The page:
Eventually we reached a point where learning was just accepted as something that happened, sort of like the fortune-cookie philosophy about life being what happens while you're making other plans. Learning is certainly what happens while you're living life. For better or worse, we learn every day, wherever we are, whatever we're doing, whoever we're with. We learn good things, useful things, handy things - and we learn bad things, destructive things, things we might someday wish we hadn't learned. Life's like that.
On the whole, though, learning serves us quite well, and we're constantly arranging and rearranging our learning so it's more useful to us. Something draws our attention and we ask questions or find books to read or take classes until we've learned enough to satisfy ourselves. Something else seems interesting so we team up with others and share and hone our skills and put our knowledge to work, thereby learning more and more in ever-widening circles. We find ourselves with a need to learn something and we set about doing so just as we set about feeding ourselves when we're hungry. It's just what people do. My kids taught me that. But they also taught me so much more.
They taught me that life makes us all learners, and that while some of us learn easily, others learn with more difficulty. They taught me that it's okay to skip knowing something. They taught me that there will never, ever be enough time to learn everything I'd like to learn, to do everything I'd like to do, and that's how it should be. They taught me to view them - and indeed, everyone I meet, as individuals, and not to fall into the trap of sticking people with convenient labels based on my personal experiences. They taught me to acknowledge that everyone has their own experiences which make them unique in the world, and try as I might I'll never know all there is to know about anyone except myself. My kids taught me that it's a mistake to sacrifice your life to work or even to lofty ideals. Work and worthwhile causes come and go, but the people in our lives are what are most important.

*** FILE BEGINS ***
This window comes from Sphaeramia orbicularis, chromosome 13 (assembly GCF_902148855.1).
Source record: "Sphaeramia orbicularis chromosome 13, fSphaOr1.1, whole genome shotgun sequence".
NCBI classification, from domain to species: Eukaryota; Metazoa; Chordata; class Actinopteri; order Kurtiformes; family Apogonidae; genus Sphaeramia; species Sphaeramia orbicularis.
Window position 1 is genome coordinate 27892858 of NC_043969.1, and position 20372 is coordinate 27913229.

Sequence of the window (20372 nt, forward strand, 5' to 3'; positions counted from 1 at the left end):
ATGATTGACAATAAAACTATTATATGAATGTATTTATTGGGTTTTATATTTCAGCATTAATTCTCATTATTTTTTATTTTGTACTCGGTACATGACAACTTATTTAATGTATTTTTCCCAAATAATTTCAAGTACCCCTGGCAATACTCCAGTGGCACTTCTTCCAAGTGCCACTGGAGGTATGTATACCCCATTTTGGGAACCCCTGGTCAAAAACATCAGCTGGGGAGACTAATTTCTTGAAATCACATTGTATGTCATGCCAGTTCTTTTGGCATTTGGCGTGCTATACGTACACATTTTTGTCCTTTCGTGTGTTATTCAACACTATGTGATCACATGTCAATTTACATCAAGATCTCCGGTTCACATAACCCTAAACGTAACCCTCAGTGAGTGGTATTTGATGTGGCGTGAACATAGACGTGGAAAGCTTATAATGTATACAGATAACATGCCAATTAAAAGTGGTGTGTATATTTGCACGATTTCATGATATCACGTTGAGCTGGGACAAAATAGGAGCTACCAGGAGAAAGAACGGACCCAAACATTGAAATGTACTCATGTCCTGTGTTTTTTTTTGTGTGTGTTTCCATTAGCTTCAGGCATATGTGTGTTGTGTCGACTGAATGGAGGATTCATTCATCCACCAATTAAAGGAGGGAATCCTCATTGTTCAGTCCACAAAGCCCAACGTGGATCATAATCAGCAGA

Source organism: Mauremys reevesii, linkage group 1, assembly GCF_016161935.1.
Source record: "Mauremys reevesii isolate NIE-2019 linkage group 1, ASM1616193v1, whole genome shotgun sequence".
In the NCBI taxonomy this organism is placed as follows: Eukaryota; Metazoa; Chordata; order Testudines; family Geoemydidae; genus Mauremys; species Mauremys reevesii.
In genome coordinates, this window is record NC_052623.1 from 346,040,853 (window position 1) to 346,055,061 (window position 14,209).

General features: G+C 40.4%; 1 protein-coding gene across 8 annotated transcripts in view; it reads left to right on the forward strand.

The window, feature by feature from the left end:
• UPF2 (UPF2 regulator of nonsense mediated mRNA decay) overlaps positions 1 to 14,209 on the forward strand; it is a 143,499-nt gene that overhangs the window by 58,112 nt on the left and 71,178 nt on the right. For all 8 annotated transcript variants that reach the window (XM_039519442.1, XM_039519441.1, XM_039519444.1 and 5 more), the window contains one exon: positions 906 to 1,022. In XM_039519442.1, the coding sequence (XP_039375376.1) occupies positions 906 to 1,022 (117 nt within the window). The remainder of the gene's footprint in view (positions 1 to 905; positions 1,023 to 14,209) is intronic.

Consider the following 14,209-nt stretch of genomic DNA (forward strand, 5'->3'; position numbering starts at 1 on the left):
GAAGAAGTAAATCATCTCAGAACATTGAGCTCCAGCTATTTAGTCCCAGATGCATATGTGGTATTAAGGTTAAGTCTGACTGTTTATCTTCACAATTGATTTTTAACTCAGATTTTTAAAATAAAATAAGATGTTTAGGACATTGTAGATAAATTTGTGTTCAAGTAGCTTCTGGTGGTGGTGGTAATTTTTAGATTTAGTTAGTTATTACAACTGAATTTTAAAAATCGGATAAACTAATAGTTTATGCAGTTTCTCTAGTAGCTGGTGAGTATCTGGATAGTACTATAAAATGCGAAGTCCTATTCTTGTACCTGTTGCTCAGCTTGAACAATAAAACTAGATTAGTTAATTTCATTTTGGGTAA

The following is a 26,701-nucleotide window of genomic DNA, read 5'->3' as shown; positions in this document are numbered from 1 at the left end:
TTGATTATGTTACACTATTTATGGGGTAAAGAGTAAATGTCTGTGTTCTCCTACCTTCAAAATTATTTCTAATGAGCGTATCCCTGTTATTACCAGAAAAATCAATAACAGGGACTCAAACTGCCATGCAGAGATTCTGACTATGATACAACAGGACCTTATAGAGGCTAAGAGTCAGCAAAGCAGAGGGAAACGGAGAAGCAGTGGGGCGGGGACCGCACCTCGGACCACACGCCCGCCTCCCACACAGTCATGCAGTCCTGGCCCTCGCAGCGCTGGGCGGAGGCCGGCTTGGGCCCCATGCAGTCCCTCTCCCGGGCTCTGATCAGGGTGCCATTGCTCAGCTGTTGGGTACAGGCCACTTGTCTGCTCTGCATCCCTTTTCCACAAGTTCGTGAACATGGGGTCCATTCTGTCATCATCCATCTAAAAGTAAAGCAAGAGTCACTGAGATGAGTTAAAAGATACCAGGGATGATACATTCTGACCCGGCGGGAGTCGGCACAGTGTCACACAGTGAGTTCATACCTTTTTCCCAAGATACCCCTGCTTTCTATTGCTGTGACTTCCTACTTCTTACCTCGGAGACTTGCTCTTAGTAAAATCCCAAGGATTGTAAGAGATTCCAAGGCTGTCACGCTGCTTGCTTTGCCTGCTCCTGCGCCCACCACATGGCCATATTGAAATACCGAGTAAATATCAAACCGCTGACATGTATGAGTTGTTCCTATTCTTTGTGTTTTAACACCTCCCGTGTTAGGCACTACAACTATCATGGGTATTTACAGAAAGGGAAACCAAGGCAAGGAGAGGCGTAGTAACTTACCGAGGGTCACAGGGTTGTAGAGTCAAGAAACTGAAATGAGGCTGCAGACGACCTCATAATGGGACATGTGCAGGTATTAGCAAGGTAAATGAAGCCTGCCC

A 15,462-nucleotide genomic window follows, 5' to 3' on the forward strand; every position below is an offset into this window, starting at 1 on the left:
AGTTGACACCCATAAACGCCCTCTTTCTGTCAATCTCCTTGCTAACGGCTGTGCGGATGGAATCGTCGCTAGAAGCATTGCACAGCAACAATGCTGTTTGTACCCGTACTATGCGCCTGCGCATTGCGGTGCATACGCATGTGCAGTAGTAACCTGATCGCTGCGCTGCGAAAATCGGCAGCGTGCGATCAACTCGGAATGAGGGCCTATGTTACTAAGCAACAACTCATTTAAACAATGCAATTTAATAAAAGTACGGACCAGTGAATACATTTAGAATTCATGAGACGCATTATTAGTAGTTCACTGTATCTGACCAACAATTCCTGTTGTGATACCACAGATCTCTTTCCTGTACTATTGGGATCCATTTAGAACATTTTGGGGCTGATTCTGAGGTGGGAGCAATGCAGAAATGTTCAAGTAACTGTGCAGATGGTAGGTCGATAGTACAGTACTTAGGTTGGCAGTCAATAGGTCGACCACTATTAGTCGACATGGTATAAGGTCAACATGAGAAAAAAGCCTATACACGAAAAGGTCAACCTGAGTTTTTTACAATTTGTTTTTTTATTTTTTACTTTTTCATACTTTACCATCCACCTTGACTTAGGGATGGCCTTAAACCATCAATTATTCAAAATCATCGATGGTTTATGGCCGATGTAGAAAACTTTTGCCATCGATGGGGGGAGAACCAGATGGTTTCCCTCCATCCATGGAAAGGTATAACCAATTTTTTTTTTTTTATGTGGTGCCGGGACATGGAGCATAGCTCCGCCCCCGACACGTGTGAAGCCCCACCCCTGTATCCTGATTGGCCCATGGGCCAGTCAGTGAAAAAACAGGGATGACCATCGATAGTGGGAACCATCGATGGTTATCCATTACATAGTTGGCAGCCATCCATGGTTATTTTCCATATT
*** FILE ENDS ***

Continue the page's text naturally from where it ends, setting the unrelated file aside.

My kids taught me to listen with an open heart, and to see without making judgments. They taught me patience, and perseverance, and persistence, but they also taught me to know when to quit. They taught me that love does not bring conditions with it, but just is, and they made me a much better person than I'd have ever been without them.
Thanks kids, for homeschooling me.
Copyright 2004 Helen Hegener
Copied by permission of the author, from the January-February 2004 issue of Home Education Magazine.
Mark and Helen Hegener are the parents of five always-unschooled kids: John (32, married, two daughters), Jim (30, married, two daughters), Jody Ellen (27), Christopher (27), and Michael (21). The Hegener family lives in both Alaska and Washington state, dividing their time between the two, and they enjoy fishing, sailing, gardening, and frequent travels, among many other pursuits. Since 1984 they've published the award-winning Home Education Magazine for homeschooling families, and over the years they have edited and published many books on homeschooling and alternative education.